Geographic diversification: ICM

From Brazil we have news that ICM has completed startup and commissioning of Brazil’s first standalone dry-mill corn ethanol plant.  The plant is FS Bioenergia, a joint venture between U.S. – based Summit Agricultural Group and Fiagril Ltda of Brazil.  ICM has completed a huge number of corn ethanol projects, but this is the company’s first in Brazil — and a first corn ethanol project for Brazil, as well.

The ICM-designed ethanol plant is located in the middle of Mato Grosso, Brazil’s Corn Belt, near the city of Lucas de Rio Verde, enabling the region to benefit from the alternative use of local corn production.  ICM’s scope of work included technologies, engineering, proprietary equipment, and services. Technologies comprised the corn to ethanol process and two patent-pending processes to increase ethanol and oil yields, Selective Milling Technology and Fiber Separation Technology.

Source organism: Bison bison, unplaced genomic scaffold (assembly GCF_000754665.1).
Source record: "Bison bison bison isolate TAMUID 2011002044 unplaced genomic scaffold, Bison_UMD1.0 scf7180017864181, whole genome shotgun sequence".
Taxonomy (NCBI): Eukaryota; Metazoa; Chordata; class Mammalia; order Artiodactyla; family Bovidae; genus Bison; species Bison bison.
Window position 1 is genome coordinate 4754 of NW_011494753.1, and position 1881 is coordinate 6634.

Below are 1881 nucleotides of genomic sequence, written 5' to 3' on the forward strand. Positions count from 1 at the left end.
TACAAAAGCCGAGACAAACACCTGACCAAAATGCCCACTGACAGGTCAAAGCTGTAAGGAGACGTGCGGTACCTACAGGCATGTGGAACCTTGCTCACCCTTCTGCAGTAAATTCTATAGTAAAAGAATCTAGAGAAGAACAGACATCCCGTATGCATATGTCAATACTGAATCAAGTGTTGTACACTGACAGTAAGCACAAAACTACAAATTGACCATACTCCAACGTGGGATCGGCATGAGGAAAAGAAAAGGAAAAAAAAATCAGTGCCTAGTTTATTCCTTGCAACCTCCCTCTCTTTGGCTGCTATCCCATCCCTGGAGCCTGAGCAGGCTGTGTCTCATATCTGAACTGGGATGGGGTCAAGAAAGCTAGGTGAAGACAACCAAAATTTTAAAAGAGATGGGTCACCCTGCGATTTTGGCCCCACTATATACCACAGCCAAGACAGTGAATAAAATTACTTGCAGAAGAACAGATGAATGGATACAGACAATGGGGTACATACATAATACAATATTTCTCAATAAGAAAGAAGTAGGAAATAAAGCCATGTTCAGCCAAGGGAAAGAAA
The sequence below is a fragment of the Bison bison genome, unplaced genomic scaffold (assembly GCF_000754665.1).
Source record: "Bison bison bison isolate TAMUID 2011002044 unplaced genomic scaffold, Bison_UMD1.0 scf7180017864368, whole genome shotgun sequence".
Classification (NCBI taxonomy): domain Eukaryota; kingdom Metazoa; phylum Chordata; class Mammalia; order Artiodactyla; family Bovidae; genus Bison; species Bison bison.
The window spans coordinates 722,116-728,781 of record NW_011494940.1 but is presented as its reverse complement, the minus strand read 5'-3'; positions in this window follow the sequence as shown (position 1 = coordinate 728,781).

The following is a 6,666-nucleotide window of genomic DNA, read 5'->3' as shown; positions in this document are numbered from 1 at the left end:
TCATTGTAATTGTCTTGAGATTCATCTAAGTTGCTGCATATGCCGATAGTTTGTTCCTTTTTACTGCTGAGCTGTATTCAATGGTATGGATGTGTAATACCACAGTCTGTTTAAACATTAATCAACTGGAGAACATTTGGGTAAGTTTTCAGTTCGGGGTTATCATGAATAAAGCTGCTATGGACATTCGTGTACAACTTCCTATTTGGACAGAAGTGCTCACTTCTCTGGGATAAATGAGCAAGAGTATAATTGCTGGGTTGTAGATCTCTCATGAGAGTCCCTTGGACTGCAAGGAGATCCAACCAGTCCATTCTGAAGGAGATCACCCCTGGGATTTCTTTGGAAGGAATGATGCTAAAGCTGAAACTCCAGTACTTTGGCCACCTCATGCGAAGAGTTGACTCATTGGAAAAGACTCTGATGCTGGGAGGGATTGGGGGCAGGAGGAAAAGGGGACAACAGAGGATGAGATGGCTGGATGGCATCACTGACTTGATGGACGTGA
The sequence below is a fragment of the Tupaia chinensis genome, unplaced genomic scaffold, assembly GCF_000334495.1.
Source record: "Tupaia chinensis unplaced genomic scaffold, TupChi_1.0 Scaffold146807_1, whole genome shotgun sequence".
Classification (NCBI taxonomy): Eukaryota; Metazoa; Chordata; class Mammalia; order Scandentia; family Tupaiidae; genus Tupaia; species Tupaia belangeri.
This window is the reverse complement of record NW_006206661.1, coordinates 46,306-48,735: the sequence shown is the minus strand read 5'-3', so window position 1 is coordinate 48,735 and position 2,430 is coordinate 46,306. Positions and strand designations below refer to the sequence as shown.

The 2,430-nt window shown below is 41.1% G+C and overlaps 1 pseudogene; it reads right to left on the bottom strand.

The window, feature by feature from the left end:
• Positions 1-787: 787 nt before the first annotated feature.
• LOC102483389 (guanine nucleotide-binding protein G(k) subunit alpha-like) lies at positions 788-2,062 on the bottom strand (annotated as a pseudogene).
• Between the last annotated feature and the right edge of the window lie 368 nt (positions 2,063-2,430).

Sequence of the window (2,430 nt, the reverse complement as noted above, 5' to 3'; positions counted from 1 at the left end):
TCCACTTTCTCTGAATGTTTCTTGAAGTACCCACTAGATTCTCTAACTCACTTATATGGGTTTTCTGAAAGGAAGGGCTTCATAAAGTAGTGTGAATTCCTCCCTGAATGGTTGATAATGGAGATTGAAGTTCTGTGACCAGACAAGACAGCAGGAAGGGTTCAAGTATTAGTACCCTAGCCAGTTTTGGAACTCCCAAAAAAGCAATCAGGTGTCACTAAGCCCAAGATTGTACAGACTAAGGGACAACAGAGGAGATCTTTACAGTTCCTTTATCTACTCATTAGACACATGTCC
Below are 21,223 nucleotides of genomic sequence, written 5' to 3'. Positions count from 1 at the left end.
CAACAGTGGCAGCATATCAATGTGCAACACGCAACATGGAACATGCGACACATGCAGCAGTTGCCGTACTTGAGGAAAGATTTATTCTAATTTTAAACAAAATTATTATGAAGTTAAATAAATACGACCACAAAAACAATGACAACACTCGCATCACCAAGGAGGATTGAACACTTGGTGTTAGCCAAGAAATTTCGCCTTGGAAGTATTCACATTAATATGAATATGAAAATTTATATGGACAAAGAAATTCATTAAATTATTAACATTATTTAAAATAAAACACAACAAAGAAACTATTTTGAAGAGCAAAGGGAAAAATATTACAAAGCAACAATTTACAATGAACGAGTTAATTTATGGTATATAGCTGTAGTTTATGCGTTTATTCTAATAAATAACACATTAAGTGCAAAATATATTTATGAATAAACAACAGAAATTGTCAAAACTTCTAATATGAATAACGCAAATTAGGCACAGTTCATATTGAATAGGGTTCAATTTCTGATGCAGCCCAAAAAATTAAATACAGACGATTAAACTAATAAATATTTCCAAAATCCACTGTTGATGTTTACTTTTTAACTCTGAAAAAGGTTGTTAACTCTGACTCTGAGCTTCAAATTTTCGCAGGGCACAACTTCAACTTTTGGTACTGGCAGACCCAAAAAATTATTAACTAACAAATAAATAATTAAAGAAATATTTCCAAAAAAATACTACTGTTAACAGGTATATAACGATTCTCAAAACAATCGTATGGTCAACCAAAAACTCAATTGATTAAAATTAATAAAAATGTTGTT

“We value the opportunity to collaborate and to revolutionize the biofuels industry,” stated Dave VanderGriend, CEO of ICM, “ICM looks forward to continued collaboration with FS Bioenergia to promote the economic growth of the region and Brazil by providing our process technologies and services to advance renewable energy.”

 

 

 

Categories: Today's News

Sustainable Chemistry’s Drivers: The Digest’s 2017 Multi-Slide Guide to Capricorn Venture Partners Sustainable Chemistry Fund

4 hours 13 sec ago

Changing expectations, changing demographics in a fragile world. Those are just some of the drivers for sustainable chemistry. Performance or sustainability? Consumers demand both. Those drivers are behind a surge in sustainable chemical venture investing, and Capricorn Venture Partners has been a leader in raising and deploying capital as well as focusing strategic attention on the opportunities that technology brings.

CVP’s Babette Pettersen gave this illuminating presentation at ABLC Next 2017 in San Francisco.

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Protected: ABLC Next 2017: The Complete Presentations

12 hours 51 min ago

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Keeping yeast fit and healthy: combating organic acids in fermentation